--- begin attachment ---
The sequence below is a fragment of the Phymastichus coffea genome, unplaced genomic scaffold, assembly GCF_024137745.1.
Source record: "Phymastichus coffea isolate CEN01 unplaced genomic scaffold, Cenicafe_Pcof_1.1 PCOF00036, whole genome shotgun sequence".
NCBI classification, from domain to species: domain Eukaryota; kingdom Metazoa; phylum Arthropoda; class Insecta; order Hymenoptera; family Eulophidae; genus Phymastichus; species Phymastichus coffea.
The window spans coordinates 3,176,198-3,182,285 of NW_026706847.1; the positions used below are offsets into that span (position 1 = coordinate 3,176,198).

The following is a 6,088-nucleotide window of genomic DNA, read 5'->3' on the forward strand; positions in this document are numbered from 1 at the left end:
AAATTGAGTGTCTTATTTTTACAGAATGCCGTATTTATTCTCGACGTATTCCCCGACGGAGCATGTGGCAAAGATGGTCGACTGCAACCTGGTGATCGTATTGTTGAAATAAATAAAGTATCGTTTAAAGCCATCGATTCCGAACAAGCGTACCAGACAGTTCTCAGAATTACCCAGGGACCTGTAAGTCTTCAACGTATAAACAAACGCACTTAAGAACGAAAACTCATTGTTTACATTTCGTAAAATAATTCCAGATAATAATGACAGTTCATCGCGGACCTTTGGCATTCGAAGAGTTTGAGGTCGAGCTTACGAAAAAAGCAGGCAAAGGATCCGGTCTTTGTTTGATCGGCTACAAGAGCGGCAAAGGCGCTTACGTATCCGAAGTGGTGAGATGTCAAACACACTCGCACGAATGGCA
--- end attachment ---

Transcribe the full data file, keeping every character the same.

The sequence below is a fragment of the Phymastichus coffea genome, unplaced genomic scaffold, assembly GCF_024137745.1.
Source record: "Phymastichus coffea isolate CEN01 unplaced genomic scaffold, Cenicafe_Pcof_1.1 PCOF00036, whole genome shotgun sequence".
NCBI classification, from domain to species: domain Eukaryota; kingdom Metazoa; phylum Arthropoda; class Insecta; order Hymenoptera; family Eulophidae; genus Phymastichus; species Phymastichus coffea.
The window spans coordinates 3,176,198-3,182,285 of NW_026706847.1; the positions used below are offsets into that span (position 1 = coordinate 3,176,198).

The following is a 6,088-nucleotide window of genomic DNA, read 5'->3' on the forward strand; positions in this document are numbered from 1 at the left end:
AAATTGAGTGTCTTATTTTTACAGAATGCCGTATTTATTCTCGACGTATTCCCCGACGGAGCATGTGGCAAAGATGGTCGACTGCAACCTGGTGATCGTATTGTTGAAATAAATAAAGTATCGTTTAAAGCCATCGATTCCGAACAAGCGTACCAGACAGTTCTCAGAATTACCCAGGGACCTGTAAGTCTTCAACGTATAAACAAACGCACTTAAGAACGAAAACTCATTGTTTACATTTCGTAAAATAATTCCAGATAATAATGACAGTTCATCGCGGACCTTTGGCATTCGAAGAGTTTGAGGTCGAGCTTACGAAAAAAGCAGGCAAAGGATCCGGTCTTTGTTTGATCGGCTACAAGAGCGGCAAAGGCGCTTACGTATCCGAAGTGGTGAGATGTCAAACACACTCGCACGAATGGCA